Tuesday, April 22, 2008

Batongguan: Day Two

Monday April 1

"I’m not getting up at 2am and hiking for 14 hours. No way."

Richard and the others want to spend the second day climbing Yushan by a back route. Since it will involve about 12-14 hours of hiking we need to start at 3am so we can return before nightfall. But the way I look at it, we have to walk in the dark either way, so why not get a good night’s sleep and start out at dawn? 2am is just a little too shy of my usual bedtime of 1am for me to even consider it.

I lose out on the planning, though Richard grants me a 3am wakeup. I sleep little that night, as the snores of fellow hikers eat away at my brain. When 3am rolls round I’ve slept about an hour and tell Richard he and the others can go on without me. I’ll leave at a reasonable hour and either catch up or hang out in the Batongguan Meadows.

When I wake in the morning I find it is much chillier than the day before. The fog lifts and reveals blue patches here and there but overall it is a damp, windy, somewhat biting morning. I head out on the trail about 6.30am.

As I leave I meet one of the schoolteachers from the second cabin. He is leading a group of high school kids from Taichung on a trek up Batongguan Mountain. He’s concerned that I am heading up to Yushan by myself, especially with the weather so changeable. I assure him I have a map, proper waterproof gear, and lots of food and water. But I do take his warning seriously.

I feel like crap for the first hour or so of uphill walking, until I reach Batongguan Meadows (elevation 2800-2900m). The meadows are a glorious sight: a wide expanse of rolling mustard yellow terrain covered in short Yushan cane. The trail cuts through the lowest part of the meadows, which appears flat but is really terraced and furrowed. Rolling high hills hem in the meadows on the sides, and smaller rounded hillocks lip the edges where the ridge drops off.

I watch the fog roll in and out of the valley for a long time. It moves so fast that visibility goes from 1km to 10m in a minute. It’s especially fascinating to watch the fog break on the hillocks as it rolls in and then reform as it sweeps down and across the low meadows.

I’m amazed at how quickly the trail has gone from feeling like a walk in a warm grove to this rather blunt and forbidding environment. I head up a thin side trail on the slopes above a steep valley. My side of the valley is covered in Yushan cane, and white rhododendrons bloom everywhere. Across the rift is dark pine forest, and layers of rugged mountains can be seen receding in the distance when the fog clears.

On a warm, sunny day it must make you want to sing up here, but today I kept asking myself if it was wise to continue on my own, on a trail I don’t know, in dense fog. When it starts to rain heavily as I proceed up a rough side valley toward a cloud-obscured Yushan, I turn back.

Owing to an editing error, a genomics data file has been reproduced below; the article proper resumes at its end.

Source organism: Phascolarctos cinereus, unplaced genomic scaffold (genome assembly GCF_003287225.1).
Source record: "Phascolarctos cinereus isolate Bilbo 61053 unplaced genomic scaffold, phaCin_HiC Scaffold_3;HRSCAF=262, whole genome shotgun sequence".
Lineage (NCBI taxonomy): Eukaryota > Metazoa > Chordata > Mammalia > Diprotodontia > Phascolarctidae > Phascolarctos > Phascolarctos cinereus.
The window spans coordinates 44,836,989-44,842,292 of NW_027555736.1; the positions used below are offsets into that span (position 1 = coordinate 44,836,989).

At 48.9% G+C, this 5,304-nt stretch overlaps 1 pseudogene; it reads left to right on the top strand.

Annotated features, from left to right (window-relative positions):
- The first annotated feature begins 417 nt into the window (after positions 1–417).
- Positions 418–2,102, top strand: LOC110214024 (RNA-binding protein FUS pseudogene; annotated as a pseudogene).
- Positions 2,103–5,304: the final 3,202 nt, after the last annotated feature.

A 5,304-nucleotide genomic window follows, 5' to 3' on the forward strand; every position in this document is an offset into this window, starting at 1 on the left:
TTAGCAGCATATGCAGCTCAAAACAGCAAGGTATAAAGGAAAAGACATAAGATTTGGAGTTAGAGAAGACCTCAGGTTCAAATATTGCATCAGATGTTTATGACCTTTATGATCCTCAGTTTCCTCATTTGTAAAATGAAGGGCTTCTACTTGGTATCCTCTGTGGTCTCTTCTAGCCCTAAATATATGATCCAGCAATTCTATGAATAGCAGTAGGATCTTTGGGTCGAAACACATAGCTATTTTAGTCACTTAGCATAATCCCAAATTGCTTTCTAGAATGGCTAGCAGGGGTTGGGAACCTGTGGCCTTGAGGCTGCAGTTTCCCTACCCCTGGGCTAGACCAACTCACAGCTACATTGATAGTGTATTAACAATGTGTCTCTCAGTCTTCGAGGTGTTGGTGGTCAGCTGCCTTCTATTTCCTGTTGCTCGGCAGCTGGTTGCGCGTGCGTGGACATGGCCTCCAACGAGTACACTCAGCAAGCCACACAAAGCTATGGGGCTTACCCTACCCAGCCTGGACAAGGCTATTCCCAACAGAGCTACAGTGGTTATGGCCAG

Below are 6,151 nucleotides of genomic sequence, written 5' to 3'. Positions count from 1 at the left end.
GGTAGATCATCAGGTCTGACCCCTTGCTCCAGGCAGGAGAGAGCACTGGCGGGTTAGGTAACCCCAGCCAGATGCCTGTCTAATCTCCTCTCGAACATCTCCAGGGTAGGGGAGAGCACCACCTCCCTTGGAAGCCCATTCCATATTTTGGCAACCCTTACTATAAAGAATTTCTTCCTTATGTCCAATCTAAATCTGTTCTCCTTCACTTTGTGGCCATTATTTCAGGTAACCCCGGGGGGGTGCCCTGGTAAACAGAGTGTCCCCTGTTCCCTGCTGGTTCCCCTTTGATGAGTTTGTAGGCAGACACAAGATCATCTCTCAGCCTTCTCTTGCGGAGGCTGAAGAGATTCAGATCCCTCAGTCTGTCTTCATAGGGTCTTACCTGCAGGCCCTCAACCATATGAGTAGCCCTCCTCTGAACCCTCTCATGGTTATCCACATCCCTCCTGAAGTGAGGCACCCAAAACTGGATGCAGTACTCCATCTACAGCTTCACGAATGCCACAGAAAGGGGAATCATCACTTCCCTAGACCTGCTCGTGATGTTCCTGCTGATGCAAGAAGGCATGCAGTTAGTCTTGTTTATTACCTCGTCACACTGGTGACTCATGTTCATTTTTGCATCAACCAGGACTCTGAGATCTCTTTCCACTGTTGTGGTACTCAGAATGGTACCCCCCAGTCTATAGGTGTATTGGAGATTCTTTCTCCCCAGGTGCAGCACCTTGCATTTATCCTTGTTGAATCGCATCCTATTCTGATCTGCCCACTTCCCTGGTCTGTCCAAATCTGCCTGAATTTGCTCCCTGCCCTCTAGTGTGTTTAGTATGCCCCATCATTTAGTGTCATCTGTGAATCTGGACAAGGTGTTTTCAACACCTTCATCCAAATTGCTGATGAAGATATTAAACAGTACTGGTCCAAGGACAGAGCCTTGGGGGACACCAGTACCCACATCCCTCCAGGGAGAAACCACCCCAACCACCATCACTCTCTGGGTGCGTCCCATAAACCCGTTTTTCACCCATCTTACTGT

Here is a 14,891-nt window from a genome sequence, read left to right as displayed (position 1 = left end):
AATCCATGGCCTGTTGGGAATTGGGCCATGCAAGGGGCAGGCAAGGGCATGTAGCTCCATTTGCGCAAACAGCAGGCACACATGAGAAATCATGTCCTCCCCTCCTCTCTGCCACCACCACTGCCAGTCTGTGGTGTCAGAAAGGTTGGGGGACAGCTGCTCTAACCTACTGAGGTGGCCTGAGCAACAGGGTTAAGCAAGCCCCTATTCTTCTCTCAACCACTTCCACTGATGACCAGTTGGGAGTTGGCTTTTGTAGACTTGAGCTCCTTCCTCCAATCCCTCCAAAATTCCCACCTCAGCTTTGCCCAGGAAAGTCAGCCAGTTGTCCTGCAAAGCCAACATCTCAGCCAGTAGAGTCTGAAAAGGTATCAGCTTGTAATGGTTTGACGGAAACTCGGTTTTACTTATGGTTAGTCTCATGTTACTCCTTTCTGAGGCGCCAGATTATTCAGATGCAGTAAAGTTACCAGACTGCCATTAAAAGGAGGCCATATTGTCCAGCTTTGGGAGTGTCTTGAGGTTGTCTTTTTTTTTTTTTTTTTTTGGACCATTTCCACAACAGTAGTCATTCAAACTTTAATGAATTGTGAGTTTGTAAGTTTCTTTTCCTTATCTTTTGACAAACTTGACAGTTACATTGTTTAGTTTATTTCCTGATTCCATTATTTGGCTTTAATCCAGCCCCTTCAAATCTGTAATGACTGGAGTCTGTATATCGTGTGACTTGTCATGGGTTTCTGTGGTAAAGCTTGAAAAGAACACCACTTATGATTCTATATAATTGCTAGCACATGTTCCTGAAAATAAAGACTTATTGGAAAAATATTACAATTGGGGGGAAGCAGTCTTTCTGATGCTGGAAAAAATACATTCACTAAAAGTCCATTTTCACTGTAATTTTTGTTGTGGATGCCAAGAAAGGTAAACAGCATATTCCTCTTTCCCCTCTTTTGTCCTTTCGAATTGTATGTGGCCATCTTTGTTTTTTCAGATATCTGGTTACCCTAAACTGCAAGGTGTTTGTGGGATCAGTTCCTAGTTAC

I spend the rest of the morning and afternoon resting at the cabin and chatting with the school kids who are preparing for their GEPT tests (General English Proficiency Test). Around 5pm I go out for a walk to see if I can intercept the others. I spot them just up from Guanggaoping. They are cold, miserably wet, and grumpy. They had made it to the top of Yushan, slogging through snow at the end, but visibility was down to a few metres. They might as well have been in a parking lot.

That night we have to switch cabins and sleep with the school kids in the second cabin (which does not improve the mood of my grumpy companions). The kids should have been out already but had decided to spend another night at Guanggao waiting for the weather to turn better. Such are the vagaries of life on the trail.

The kids are quite well behaved considering, and as some compensation we get to eavesdrop on the teacher’s lecture on the high mountains of Taiwan. In case you didn’t know (and I didn’t) there are five mountain ranges on the island: the Yushan, the Central Mountain, the Syue, the Coastal and the Alishan Ranges.

The Batongguan Meadows are a gap of sorts at the intersection of the Yushan and Central Mountain Ranges.

Click here for Day Three.


If you do decide to climb Yushan from here, give yourself 12-14 hours. You can leave your pack at the cabin but prepare plenty of food and warm weather gear. Water sources are far between so carry 3-4 litres and top up when you can.


Anonymous said...

Wow, gorgeous glory ring, Robert.

I have always called a Brocken Spectre a "Buddha's Halo"

Enjoying reading about your hike.

Robert Scott Kelly said...

Thanks, Lief. Buddha's halo, I like that. But just to annoy Richard I will call it a St Francis Halo.